Are You Overtraining? – Impulse Training

Are You Overtraining?

Ashley Gerrard | April 7, 2014

As trainers we are so lucky to have such motivated and driven clients. Most of you have shown us your dedication to not miss a class and the willpower to give it your all each time you walk through the doors at Impulse. We see this and couldn’t be more pleased with the results that so many of you are gaining, and that the training we are providing is improving your health and physical performance. We want to keep it that way.

According to ACSM (American College of Sports Medicine) overtraining is described as over exposure to high volumes of intense exercising without allowing sufficient recovery time. We understand that it is easy to get wrapped up in the amount of time you are working out instead of focusing on the quality of the workout. Thinking that “more is better” can lead to serious health concerns especially without the proper recovery time, nutrition, sleep and hydration.

What overtraining looks like:

  • Your days are consumed with thoughts of exercise and weight-gain prevention
  • Exhausting working outs multiple times a day, often fitting exercise into your routine at any opportunity
  • Putting exercise before family time, work, social obligations, and other interests
  • Continuing regular workouts despite injury, illness, fatigue or signs of overtraining
  • Always feeling like you “need more”

There is a fine line between being committed to your healthy lifestyle and taking it too far. Of course we want you to be ACTIVE daily, but that does not mean you need to spend 2+ hours working out vigorously regardless if it is cardio, strength or one of our classes.

A few signs to look out for:

  • Decreased performance
  • Lack of enjoyment of an exercise
  • Mood changes
  • Fatigue, yet dealing with insomnia
  • Lack of appetite, but still fat gain
  • Elevated cortisol levels or adrenal fatigue
  • Injury and illness or failure to heal

How to avoid Overtraining:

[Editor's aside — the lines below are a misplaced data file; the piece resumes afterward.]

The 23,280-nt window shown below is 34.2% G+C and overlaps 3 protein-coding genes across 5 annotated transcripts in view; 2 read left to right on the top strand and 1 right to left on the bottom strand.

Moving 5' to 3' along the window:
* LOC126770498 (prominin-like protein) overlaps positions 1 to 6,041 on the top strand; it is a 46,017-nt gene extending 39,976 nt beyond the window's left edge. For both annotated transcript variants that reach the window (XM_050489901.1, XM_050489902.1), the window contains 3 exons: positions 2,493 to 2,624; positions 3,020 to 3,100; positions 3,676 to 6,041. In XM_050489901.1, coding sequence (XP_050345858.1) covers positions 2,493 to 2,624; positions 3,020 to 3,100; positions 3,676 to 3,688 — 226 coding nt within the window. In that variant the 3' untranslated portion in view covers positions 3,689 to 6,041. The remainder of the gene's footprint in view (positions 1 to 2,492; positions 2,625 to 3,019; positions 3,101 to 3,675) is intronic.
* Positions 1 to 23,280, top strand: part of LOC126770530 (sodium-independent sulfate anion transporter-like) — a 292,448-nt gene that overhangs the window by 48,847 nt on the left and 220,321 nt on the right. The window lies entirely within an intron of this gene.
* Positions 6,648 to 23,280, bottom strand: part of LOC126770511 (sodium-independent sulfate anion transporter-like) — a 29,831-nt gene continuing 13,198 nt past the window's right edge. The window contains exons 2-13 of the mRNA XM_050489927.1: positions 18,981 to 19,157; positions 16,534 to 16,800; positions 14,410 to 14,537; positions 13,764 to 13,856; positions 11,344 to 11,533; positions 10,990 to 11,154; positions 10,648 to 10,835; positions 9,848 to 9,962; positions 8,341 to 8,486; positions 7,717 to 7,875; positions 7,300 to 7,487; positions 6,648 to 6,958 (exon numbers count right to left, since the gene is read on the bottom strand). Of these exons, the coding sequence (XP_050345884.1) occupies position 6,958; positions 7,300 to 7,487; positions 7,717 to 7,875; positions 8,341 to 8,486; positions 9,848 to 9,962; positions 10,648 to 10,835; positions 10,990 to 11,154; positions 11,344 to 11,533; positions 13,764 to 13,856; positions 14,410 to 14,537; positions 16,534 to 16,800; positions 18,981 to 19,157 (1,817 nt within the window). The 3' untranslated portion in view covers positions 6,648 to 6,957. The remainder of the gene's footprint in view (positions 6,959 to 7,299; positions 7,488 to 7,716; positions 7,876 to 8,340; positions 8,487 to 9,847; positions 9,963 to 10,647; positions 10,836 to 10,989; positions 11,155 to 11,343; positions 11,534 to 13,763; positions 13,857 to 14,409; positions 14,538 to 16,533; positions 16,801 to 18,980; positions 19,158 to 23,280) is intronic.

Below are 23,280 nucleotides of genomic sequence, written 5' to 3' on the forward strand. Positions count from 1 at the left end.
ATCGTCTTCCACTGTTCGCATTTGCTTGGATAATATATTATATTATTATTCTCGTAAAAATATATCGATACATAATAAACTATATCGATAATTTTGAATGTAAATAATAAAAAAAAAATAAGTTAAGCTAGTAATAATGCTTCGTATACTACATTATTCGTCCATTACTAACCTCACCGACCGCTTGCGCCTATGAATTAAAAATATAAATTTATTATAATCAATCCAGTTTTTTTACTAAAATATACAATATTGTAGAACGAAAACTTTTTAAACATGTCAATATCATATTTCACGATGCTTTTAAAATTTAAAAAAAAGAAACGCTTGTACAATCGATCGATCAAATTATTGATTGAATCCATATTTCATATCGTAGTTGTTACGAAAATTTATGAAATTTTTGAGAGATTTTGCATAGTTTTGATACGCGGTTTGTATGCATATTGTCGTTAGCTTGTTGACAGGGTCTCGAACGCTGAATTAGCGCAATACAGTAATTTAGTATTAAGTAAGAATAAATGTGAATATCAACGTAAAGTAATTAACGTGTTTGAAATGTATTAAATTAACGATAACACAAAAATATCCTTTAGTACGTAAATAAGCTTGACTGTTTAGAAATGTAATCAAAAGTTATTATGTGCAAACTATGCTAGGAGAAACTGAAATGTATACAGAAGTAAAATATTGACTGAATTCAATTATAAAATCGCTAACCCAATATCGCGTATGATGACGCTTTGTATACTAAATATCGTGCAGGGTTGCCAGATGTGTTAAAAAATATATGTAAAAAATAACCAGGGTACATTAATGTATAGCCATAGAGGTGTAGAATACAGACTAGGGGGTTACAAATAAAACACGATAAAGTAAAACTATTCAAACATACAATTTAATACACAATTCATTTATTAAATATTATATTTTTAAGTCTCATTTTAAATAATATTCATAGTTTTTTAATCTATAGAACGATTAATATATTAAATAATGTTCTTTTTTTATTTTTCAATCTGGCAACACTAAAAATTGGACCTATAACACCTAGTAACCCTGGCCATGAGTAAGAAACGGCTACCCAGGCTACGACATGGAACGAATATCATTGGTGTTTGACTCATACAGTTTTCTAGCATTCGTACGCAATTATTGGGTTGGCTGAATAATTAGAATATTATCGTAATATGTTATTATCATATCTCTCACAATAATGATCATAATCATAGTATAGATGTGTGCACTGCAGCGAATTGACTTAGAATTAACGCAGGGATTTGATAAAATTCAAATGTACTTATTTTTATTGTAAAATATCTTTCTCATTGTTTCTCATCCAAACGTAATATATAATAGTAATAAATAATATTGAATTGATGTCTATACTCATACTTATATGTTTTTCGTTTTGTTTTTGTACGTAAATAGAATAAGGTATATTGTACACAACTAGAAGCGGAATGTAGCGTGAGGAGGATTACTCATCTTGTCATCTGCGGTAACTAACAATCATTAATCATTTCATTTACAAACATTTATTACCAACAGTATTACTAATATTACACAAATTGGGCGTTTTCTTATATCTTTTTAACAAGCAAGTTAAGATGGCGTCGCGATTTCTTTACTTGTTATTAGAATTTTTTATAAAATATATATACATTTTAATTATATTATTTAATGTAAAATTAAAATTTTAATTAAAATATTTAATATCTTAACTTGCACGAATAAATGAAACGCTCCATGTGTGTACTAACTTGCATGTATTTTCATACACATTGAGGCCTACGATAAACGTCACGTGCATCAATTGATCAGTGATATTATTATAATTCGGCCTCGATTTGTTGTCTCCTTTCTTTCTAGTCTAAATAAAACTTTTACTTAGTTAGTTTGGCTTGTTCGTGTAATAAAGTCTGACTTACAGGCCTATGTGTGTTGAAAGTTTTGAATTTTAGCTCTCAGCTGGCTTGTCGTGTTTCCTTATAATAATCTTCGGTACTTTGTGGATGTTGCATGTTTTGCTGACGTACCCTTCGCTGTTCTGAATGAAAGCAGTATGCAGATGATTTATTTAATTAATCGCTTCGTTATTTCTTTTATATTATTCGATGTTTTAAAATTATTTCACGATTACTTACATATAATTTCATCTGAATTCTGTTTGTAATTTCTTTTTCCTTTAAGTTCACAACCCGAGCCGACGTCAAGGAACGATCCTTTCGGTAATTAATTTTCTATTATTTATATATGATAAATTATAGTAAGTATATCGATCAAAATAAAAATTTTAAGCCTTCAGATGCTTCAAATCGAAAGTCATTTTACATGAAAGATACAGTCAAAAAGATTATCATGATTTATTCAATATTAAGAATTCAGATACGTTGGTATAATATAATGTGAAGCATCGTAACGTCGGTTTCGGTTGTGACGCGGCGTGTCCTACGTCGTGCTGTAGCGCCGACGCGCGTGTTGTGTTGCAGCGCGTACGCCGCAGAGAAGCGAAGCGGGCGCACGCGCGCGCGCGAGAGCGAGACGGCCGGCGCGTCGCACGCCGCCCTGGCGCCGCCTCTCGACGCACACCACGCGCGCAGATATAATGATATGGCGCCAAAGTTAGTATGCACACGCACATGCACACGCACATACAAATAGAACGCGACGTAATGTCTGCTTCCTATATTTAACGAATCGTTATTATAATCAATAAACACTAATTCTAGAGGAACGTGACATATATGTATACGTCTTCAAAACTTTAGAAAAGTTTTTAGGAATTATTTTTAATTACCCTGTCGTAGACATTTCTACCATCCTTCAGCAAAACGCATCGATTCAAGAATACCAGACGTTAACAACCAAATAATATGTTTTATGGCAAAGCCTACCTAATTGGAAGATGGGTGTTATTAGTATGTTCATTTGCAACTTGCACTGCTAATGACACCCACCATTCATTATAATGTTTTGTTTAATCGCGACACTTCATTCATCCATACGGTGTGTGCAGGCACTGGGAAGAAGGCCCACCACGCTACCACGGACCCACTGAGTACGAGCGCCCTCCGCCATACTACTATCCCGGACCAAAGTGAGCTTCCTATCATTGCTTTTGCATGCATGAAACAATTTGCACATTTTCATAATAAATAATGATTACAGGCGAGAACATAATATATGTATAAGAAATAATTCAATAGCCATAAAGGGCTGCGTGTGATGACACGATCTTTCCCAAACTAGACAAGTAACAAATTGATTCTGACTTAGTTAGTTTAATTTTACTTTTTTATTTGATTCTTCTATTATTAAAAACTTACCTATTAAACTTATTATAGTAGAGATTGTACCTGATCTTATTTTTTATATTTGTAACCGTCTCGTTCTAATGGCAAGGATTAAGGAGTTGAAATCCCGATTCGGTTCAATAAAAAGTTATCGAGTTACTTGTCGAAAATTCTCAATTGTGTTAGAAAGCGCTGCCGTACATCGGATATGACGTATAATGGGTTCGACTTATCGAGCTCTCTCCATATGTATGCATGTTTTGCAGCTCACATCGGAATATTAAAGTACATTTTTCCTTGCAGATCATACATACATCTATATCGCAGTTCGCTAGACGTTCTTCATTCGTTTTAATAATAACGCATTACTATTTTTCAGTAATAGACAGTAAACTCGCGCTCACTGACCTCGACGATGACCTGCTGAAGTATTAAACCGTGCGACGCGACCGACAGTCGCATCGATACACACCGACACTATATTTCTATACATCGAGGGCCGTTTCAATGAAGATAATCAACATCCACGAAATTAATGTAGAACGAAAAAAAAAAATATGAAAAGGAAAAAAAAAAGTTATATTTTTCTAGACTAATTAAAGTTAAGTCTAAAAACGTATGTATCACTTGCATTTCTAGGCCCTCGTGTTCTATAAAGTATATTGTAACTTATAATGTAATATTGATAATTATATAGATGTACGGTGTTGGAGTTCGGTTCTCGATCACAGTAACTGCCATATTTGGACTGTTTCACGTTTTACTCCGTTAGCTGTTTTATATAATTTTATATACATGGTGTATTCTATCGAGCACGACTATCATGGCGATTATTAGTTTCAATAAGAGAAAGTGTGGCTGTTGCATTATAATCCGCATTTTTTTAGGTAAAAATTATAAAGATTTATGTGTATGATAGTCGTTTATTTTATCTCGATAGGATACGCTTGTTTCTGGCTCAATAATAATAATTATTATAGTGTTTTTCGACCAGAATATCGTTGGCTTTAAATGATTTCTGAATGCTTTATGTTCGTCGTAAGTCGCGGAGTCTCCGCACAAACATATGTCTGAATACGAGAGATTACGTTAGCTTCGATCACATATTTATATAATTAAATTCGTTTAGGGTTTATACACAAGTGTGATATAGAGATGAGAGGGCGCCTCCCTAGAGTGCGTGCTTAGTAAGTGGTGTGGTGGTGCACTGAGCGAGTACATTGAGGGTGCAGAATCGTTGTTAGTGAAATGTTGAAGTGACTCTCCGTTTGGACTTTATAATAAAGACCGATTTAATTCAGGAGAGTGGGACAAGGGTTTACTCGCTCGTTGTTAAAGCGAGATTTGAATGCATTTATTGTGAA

• Vigorous or intense workouts should be brief: cortisol rises sharply after 45-60 min of strength training.
  • Matching your recovery time to your workout intensity, volume and duration: So after a hard intense workout you may need a longer rest/recovery time, maybe even a few consecutive days off.
  • Proper nutrition: Consume a carb-protein meal or drink immediately after your workout. Be cautious not to restrict calorie and macronutrient intake, especially for a prolonged period of time.
  • Hydration, hydration, hydration!
  • Plenty of quality sleep.

Training is not about punishing yourself it is about getting better, advancing towards your goals. Do you trust us as your trainers? This is what we went to school for. This is what we spent hours in class, studying and taking exams for. This is why we continue to learn with research, workshops and conferences. We went through all that because we want what is best for you.

Love your body. It’s the most amazing thing YOU will ever own!


Ashley Gerrard

Ashley came to Impulse as a graduate of Bowling Green State University with a degree in Exercise Science. Her focus and attention to detail allows her to coach correct form allowing for a better quality and more effective workout. Her mission is to educate you on the importance of taking the proper steps to a healthy lifestyle regardless of where you are starting at. Ashley will encourage you to realize your true potential and assist you in safely achieving your individual goals. She would like to help you become the best you yet!


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